Audit exposes flaws in Cal State University's handling of sexual assault cases
The California State University system this week got a sobering assessment of the way it handles sexual harassment and discrimination complaints.
The CSU Board of Trustees on Wednesday received the preliminary findings on the Title IX assessment, which found that the CSU lacks the resources to tackle the complaints, among other things.
Last year, the trustees ordered a systemwide audit of the Title IX process at all 23 campuses after several high-profile sexual assault and harassment incidents on its campuses.
"It was evident to us that the issues raised on our campuses demanded a system-wide approach to provide sustainable and meaningful solutions,” CSU Board of Trustees Chair Wenda Fong said at the beginning of the briefing.
The board hired the law firm Cozen O'Connor to conduct the audit.
"The headline is that there is a lot to do in this space and that there are not currently enough people to do it,” said Leslie Gomez, one of the auditors.
She also faulted the assault prevention and education programs. At most campuses, students are only required to complete an online program.
“There's a very high rate of response in the online modules, but that response rate isn't going to be sufficient to help us drive culture and climate change,” she said. "We observe significant gaps in the required primary prevention and awareness programs."
That's the impression that Saskia Lehmann, a third-year student at San Diego State University, got. SDSU requires all incoming freshmen to take an online course on sexual assault and harassment prevention.
"People were not paying attention to what was going on there," she said. "They were not spending the time to sit there and fully go through the course because it was also very lengthy. They were just kind of skipping through it, trying to answer the questions.”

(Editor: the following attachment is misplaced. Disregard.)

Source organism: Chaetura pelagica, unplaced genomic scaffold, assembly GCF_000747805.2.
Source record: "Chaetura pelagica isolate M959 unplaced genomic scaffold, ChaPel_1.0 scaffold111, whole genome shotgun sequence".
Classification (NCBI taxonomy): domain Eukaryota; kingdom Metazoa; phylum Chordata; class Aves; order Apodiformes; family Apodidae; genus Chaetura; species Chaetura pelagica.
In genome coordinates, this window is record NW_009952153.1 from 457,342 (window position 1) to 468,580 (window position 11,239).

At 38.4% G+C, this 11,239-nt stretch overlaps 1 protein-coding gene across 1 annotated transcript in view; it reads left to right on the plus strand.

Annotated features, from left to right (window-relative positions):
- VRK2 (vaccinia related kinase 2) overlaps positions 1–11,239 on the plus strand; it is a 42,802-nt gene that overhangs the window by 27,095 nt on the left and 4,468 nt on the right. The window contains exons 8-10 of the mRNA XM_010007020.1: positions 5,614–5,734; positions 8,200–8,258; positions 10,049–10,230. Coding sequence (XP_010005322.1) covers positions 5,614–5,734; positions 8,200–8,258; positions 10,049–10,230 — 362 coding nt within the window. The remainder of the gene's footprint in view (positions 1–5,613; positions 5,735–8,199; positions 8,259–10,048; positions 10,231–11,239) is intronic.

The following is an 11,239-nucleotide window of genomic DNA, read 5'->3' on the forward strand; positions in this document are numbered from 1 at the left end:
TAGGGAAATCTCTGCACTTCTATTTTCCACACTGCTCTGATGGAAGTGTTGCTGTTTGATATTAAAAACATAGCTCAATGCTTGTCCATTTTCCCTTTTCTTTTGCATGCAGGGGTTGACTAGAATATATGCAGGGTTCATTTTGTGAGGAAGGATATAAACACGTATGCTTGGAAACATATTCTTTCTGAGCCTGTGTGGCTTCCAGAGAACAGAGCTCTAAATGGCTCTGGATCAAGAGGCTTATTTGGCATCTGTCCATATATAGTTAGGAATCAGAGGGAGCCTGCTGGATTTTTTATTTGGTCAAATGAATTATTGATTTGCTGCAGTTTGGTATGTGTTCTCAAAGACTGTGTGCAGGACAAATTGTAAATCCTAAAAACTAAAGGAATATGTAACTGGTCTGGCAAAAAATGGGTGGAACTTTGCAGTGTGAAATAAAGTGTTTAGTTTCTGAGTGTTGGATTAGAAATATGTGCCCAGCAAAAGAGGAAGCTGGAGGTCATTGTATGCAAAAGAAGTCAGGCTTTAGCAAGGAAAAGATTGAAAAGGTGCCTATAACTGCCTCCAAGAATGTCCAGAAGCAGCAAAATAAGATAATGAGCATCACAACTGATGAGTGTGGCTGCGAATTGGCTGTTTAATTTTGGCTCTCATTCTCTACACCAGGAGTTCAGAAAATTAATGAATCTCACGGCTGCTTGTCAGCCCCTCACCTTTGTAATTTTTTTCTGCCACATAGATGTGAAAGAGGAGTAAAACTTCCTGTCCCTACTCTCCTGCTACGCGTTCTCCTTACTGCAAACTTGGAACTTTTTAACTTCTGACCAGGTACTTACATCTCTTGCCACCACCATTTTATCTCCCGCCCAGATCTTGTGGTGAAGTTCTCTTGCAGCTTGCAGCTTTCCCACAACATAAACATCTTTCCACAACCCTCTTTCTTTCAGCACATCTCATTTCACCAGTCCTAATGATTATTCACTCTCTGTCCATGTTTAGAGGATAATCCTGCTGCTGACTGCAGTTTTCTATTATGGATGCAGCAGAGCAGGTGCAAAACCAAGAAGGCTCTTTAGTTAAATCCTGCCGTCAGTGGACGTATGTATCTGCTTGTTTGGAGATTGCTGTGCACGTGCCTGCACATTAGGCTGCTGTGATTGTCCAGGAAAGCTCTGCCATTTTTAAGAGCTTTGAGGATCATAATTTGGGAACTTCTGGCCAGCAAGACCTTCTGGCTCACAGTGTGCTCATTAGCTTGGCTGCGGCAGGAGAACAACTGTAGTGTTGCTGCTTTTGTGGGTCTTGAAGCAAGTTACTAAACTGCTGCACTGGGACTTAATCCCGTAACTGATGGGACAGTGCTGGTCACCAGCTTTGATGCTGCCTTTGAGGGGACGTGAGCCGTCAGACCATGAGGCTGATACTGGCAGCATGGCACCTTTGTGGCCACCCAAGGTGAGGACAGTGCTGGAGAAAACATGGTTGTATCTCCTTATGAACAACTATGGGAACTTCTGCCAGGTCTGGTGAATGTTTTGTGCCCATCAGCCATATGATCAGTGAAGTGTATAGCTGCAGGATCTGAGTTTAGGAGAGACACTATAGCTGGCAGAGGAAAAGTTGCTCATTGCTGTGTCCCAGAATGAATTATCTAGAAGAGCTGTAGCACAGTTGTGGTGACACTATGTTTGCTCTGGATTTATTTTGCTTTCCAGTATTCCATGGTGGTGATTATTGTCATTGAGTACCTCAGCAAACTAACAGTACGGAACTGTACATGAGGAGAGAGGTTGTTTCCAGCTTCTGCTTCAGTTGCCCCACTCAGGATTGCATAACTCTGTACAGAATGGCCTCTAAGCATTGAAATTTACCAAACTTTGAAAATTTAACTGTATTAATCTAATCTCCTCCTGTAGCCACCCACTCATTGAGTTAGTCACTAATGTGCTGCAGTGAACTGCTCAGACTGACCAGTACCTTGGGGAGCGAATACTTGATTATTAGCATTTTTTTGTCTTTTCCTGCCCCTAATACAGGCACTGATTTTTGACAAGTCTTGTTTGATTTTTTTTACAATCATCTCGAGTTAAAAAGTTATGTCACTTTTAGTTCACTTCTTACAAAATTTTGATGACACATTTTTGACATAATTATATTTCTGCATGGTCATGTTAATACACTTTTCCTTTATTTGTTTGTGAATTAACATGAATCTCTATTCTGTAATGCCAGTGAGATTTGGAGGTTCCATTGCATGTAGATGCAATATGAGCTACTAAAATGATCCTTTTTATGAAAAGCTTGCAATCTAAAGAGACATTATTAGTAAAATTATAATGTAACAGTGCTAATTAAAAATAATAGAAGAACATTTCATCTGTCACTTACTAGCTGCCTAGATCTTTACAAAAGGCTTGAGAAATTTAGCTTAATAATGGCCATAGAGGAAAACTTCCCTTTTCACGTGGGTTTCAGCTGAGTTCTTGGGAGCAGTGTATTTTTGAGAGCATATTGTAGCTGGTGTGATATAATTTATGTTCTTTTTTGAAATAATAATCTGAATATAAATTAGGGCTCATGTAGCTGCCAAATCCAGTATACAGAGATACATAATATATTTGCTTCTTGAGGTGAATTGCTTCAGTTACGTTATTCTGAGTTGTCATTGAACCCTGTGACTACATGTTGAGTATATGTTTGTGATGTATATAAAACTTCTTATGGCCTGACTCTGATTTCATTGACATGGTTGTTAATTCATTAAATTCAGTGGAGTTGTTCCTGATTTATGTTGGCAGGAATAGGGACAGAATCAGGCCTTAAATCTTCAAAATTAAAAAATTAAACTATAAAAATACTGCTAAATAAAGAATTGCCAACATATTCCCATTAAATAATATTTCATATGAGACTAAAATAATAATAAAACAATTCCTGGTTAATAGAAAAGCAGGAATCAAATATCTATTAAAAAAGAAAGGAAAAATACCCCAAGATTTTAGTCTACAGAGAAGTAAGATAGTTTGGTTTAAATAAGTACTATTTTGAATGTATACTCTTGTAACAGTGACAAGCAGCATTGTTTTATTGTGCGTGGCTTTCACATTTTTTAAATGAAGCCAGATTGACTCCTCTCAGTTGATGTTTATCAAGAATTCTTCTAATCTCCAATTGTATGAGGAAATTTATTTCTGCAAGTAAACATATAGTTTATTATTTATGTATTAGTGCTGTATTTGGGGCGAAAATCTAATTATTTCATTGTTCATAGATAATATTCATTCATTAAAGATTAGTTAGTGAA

The report also reveals that only a small number of complaints were investigated, and most had no formal resolution. SDSU recently announced that an investigation into three former Aztec football players for the alleged rape of a teenager in 2021 was no longer active. And the university did not provide any other details.
"The unaddressed conduct that's occurring on campuses negatively impacts morale, undermines confidence in the institution and impacts core mission," Gomez said. "And, fundamentally, it may mean that we're losing students and employees who feel that there's a barrier to their education or to their employment because of conduct that we have not addressed."
That's how Lehmann feels about the recent case at SDSU. She said some students were using YikYak, a messaging app that allows college students to create and view discussion threads within a 5-mile radius, to dox the victim.
“The whole situation made me feel more unsafe, not just because of the case, but also because of the way that a lot of students were talking about it,” she said.
The complete Title IX assessment report is expected to be published in June, including individual recommendations for each school.
KPBS is a broadcast service of San Diego State University.